Associate Prof. Natalie Mrachacz-Kersting and her research group received the 1st price of the International BCI (Brain-Computer-Interface) Award in Graz last week at the “7th Graz Brain-Computer Interface Conference 2017 - From Vision to Reality”, held from 18-22 September in Graz, Austria. Natalie was also one of the keynote speakers at this conference
“Receiving this award is a big achievement for my group as I have been nominated to be amongst the top 10 labs (in 2012, 2013, 2014 and 2015) and amongst the top 12 labs (2016 and 2017) for six years in a row. No other BCI laboratory in the world has achieved this many nominations.
The work in my laboratory (that we do with my collaborators in London UK, Waterloo, Canada, and now for a new project also with Tuebingen, Germany) centers around developing a robust BCI system for the recovery of motor function in chronic and acute stroke patients. The award was given for incorporating a novel adaptive online BCI system able to detect attention shifts for both healthy and stroke patients into our BCI that we have been developing for the past six years. The title of the award project is: “Online adaptive brain-computer interface with attention variations” and the authors were: S. Aliakbaryhosseinabadi1, E. N. Kamavuako1, N. Jiang2, D. Farina3, N. Mrachacz-Kersting1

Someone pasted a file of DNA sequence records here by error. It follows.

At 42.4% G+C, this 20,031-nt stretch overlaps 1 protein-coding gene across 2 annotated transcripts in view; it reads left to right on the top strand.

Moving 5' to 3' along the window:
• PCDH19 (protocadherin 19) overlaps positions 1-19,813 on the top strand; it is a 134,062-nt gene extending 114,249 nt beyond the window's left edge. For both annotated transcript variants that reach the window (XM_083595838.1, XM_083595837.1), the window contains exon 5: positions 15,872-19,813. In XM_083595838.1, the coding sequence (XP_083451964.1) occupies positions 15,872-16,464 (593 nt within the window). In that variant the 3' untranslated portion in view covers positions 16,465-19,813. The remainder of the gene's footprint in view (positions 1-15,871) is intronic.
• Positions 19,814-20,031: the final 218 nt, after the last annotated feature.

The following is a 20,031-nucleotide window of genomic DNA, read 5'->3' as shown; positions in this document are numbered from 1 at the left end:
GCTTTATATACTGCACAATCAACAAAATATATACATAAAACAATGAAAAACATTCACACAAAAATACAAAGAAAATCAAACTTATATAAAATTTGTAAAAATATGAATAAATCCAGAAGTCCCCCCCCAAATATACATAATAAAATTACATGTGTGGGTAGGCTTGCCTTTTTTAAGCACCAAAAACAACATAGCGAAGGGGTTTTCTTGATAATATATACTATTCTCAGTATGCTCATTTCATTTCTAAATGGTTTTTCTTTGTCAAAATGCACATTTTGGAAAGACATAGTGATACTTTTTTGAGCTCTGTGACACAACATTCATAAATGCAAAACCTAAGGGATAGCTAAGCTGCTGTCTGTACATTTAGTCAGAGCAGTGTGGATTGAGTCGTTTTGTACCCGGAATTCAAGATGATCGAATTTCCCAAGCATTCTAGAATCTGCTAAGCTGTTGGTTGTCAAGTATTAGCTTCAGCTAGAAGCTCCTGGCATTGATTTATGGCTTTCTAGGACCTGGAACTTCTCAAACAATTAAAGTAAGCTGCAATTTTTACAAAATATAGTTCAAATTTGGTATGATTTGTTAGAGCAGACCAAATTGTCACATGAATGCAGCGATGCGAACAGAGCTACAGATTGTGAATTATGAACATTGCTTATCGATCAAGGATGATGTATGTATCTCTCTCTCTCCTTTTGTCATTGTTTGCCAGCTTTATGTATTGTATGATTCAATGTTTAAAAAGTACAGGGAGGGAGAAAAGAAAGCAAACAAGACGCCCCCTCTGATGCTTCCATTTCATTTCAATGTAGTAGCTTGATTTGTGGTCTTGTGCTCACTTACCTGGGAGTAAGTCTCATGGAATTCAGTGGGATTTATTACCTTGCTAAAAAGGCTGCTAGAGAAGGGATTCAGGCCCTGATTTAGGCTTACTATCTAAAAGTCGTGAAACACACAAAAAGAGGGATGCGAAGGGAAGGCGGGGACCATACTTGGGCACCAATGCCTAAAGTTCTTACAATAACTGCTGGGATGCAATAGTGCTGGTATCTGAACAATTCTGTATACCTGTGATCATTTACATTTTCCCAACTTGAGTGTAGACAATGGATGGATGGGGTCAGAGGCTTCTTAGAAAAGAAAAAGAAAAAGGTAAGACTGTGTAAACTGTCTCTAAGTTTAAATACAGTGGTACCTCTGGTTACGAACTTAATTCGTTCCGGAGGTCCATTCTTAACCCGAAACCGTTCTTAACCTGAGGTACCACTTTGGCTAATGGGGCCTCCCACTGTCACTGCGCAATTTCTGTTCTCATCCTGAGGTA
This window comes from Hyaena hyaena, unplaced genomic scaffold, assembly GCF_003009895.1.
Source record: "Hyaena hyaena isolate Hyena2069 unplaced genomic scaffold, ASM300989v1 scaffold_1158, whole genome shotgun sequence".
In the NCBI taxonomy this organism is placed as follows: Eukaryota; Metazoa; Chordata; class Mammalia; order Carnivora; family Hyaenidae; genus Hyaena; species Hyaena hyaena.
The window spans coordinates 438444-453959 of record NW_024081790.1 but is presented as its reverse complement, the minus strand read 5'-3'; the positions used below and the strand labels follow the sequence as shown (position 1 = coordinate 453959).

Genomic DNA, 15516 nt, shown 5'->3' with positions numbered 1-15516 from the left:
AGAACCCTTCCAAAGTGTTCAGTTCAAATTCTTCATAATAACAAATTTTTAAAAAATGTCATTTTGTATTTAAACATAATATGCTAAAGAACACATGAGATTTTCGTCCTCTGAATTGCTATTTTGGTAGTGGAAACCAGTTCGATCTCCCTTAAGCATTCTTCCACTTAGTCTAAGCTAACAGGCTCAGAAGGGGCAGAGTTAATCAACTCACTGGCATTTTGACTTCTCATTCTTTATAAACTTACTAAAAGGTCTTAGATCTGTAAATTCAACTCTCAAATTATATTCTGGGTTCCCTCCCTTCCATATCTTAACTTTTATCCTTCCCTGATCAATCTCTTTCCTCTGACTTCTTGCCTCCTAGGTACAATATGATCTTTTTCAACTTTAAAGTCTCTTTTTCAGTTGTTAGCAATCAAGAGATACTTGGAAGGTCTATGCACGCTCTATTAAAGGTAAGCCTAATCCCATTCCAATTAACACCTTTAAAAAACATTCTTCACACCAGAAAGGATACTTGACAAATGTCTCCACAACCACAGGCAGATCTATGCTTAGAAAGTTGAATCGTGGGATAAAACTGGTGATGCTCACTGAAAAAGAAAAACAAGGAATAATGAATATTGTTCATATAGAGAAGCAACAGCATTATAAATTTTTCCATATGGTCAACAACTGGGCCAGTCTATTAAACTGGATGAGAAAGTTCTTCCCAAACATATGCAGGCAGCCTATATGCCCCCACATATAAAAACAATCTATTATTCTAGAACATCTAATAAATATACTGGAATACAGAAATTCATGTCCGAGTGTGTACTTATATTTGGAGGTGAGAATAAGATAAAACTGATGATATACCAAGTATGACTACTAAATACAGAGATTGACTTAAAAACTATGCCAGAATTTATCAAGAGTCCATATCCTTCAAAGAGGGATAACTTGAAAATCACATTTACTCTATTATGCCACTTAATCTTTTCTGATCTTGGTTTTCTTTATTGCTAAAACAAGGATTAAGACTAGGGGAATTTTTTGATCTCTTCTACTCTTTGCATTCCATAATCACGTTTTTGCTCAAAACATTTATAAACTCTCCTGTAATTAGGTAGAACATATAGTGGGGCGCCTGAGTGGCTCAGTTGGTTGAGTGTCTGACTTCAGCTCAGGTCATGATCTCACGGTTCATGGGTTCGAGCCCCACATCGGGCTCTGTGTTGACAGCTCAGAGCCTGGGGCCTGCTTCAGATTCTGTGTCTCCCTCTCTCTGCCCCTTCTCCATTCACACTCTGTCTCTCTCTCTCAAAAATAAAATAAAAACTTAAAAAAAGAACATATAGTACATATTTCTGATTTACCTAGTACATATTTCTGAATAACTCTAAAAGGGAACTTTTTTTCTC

1 Center for Sensory-Motor Interaction, Department of Health Science and Technology, Aalborg University, DK-9220 Aalborg, Denmark
2 Department of Systems Design Engineering, Faculty of Engineering, University of Waterloo, Waterloo, Canada
3 Imperial College London, London, UK
The latest work (for which we have received an Innovation Grant lead by Dr. Jakob Blicher, Aarhus University, Denmark) is to develop a BCI system for the replacement of lost arm function in patients suffering from amyotrophic lateral sclerosis (ALS). It is within this project that we have commenced new collaborations with Tuebingen, Germany”.